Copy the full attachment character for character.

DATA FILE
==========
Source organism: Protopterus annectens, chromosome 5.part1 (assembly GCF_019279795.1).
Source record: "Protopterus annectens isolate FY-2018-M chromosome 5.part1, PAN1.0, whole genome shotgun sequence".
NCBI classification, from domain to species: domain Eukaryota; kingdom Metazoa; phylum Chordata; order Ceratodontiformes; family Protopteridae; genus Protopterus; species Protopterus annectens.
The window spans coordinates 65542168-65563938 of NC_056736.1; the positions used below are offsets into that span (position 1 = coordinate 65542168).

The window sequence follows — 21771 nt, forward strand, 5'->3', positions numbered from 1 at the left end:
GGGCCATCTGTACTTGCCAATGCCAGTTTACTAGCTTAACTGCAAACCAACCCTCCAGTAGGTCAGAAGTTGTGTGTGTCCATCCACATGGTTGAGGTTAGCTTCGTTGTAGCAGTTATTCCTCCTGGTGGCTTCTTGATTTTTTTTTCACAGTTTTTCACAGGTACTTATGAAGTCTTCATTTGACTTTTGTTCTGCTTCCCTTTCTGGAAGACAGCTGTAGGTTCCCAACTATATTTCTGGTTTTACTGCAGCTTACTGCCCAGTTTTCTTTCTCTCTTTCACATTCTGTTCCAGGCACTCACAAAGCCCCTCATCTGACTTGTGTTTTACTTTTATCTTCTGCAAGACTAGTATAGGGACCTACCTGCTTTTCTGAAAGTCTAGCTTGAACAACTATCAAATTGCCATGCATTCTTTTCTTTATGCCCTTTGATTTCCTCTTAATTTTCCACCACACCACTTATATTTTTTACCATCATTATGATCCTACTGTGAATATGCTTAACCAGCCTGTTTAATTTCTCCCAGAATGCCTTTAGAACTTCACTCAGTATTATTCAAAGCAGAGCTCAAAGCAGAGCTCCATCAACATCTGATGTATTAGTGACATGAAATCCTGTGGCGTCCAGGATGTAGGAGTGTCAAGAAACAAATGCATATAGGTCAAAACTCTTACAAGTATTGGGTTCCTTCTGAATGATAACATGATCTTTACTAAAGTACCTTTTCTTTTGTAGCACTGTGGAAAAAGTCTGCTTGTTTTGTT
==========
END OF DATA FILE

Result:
Source organism: Protopterus annectens, chromosome 5.part1 (assembly GCF_019279795.1).
Source record: "Protopterus annectens isolate FY-2018-M chromosome 5.part1, PAN1.0, whole genome shotgun sequence".
NCBI classification, from domain to species: domain Eukaryota; kingdom Metazoa; phylum Chordata; order Ceratodontiformes; family Protopteridae; genus Protopterus; species Protopterus annectens.
The window spans coordinates 65542168-65563938 of NC_056736.1; the positions used below are offsets into that span (position 1 = coordinate 65542168).

The window sequence follows — 21771 nt, forward strand, 5'->3', positions numbered from 1 at the left end:
GGGCCATCTGTACTTGCCAATGCCAGTTTACTAGCTTAACTGCAAACCAACCCTCCAGTAGGTCAGAAGTTGTGTGTGTCCATCCACATGGTTGAGGTTAGCTTCGTTGTAGCAGTTATTCCTCCTGGTGGCTTCTTGATTTTTTTTTCACAGTTTTTCACAGGTACTTATGAAGTCTTCATTTGACTTTTGTTCTGCTTCCCTTTCTGGAAGACAGCTGTAGGTTCCCAACTATATTTCTGGTTTTACTGCAGCTTACTGCCCAGTTTTCTTTCTCTCTTTCACATTCTGTTCCAGGCACTCACAAAGCCCCTCATCTGACTTGTGTTTTACTTTTATCTTCTGCAAGACTAGTATAGGGACCTACCTGCTTTTCTGAAAGTCTAGCTTGAACAACTATCAAATTGCCATGCATTCTTTTCTTTATGCCCTTTGATTTCCTCTTAATTTTCCACCACACCACTTATATTTTTTACCATCATTATGATCCTACTGTGAATATGCTTAACCAGCCTGTTTAATTTCTCCCAGAATGCCTTTAGAACTTCACTCAGTATTATTCAAAGCAGAGCTCAAAGCAGAGCTCCATCAACATCTGATGTATTAGTGACATGAAATCCTGTGGCGTCCAGGATGTAGGAGTGTCAAGAAACAAATGCATATAGGTCAAAACTCTTACAAGTATTGGGTTCCTTCTGAATGATAACATGATCTTTACTAAAGTACCTTTTCTTTTGTAGCACTGTGGAAAAAGTCTGCTTGTTTTGTT